4. This is likely a checkmate for TripAdvisor. The hotel’s play here was to intimidate travelers into never leaving negative reviews. This ultimately hurts TripAdvisor as their entire business model is predicated on people trusting that reviews are (mostly) truthful. From a business standpoint TripAdvisor had little choice but to be aggressive, and their action now intimidates hotels into not utilizing Thai law to go after guests who leave negative reviews. Hotels probably have little choice but to back down.

  5. US residents enjoy a level of free speech that the laws (or the mob) of many countries simply don’t allow. Unfortunately, many Americans wrongly think their right to free speech is guaranteed outside the US as well, by their citizenship. I feel bad for the reviewer, but kudos to TripAdvisor for doing the right thing. The hotel management also demonstrated their lack of knowledge on how social media and global business really work.

    I may not like what I see or experience but if I am not in my country of citizenship, then I am going to keep my opinion to myself unless it is a matter of life & death. My personal learning.

  6. So in Thailand it’s illegal to make a complaint ?
    What if you post the comment from overseas ?

    Can you imagine the Thai government attempting to extradite someone for complaining about the staff at a hotel and that the food was off

  7. No one deserves to be thrown in jail for a mere written negative opinion regardless of how “fake” the said review was! This was over the top cruel punishment and humiliating experience that doesn’t fit “the offense”!

    As a matter of principal, we as a family will never stay at this property even if it’s the only place on Koh Chang! I applaud TripAdvisor for this pro-speech pro-travel consumer move.

  8. The guy was a complete dork.

    Drunken misbehavior is not excusable, especially not if you are a guest in a foreign land.

  9. Ryan Smith:

    So what is exactly wrong with Tripadvisor letting people know “fuck around with this hotel and find out”?

    Oh, and personally I’m going to take Human Rights Watch (“Thailand’s use of criminal defamation is really off the charts”) over some rando commenter on Lucky’s blog when it comes to what’s reasonable about laws and how they are applied. Any number of inequities and outright shameful acts are within legal rights, while not particularly moral, ethical or wise.

  10. As a frequent visitor to Thailand and the owner of holiday accommodation in the UK that gets reviewed on TripAdvisor I can see both sides of this story.

    As I business owner I’ve had to defend my business from occasional negative reviews left on TripAdvisor by guests who were using the threat of a bad review to get money off or a discount on their stay. They are a small minority but can cause substantial damage to a small businesses income in the short term.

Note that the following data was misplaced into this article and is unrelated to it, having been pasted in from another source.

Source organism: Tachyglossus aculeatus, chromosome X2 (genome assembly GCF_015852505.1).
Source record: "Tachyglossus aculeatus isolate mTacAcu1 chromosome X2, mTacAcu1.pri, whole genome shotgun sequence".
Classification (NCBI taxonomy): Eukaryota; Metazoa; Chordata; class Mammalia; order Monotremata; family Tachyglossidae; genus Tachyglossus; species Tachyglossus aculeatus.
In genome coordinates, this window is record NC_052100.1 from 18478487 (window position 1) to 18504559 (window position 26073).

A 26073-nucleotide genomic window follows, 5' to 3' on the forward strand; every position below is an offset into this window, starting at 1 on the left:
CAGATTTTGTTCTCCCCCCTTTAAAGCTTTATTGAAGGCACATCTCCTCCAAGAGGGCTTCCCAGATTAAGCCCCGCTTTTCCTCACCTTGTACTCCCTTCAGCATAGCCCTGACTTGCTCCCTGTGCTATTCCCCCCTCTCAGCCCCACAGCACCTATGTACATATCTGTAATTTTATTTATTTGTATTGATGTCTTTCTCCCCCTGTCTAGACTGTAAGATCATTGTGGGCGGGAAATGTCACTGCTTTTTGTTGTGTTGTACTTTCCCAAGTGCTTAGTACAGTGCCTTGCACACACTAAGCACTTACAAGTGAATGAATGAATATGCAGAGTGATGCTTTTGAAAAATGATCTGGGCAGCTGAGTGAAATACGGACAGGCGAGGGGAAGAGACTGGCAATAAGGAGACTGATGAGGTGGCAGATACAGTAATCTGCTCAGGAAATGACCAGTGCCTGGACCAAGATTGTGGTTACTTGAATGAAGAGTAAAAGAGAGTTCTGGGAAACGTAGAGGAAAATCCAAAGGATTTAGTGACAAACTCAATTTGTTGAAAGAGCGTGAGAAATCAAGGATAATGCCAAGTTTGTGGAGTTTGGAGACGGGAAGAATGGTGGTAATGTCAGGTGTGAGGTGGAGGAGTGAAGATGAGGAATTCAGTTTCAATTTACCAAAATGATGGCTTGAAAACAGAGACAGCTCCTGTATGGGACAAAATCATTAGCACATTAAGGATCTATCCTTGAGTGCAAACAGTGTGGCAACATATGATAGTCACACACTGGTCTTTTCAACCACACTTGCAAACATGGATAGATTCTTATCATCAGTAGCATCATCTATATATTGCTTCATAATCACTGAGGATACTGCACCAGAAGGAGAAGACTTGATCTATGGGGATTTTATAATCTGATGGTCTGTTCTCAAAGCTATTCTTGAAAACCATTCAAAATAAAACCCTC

I consider this guy to be in that minority. A corkage charge is common all over the world and he was wrong to leave such a review for a totally legitimate charge that was withdraw by the hotel anyway.

    Thailand has some of the strongest defamation laws in the world but they are rarely used, unless the deformation is against the Royal Family.

    This guy disrespected the manager and the business on a very public platform even after they had removed the disputed charge from the bill.

    He deserved to be taught a lesson. But jail? A bit harsh. However, visitors to foreign countries need to be aware that the laws are often quite different to their own countries. I do think the hotel owner could have been a little more media savy and not escalated this minor event into a fullblown arrest of the reviewer. I do understand the frustration and the damage the business suffered, especially after they accommodated this idiot’s demand to have a correct charge removed from the bill.

    As for TripAdvisor, they are a business in decline as more and more people realise the reviews can not be trusted as anyone can post a positive or negative review of a restaurant or hotel without ever having visited the place.

    I don’t think supporting this guy, who slandered an individual and a small business in public after they had pandered to his demand that a legitimate charge be removed from his bill will do anything to help their increasing irrelevance to the travelling public. And this small business has no recourse against a giant American corporation.

    A sorry state of affairs all round.

    This seems to be the course of life in 2020.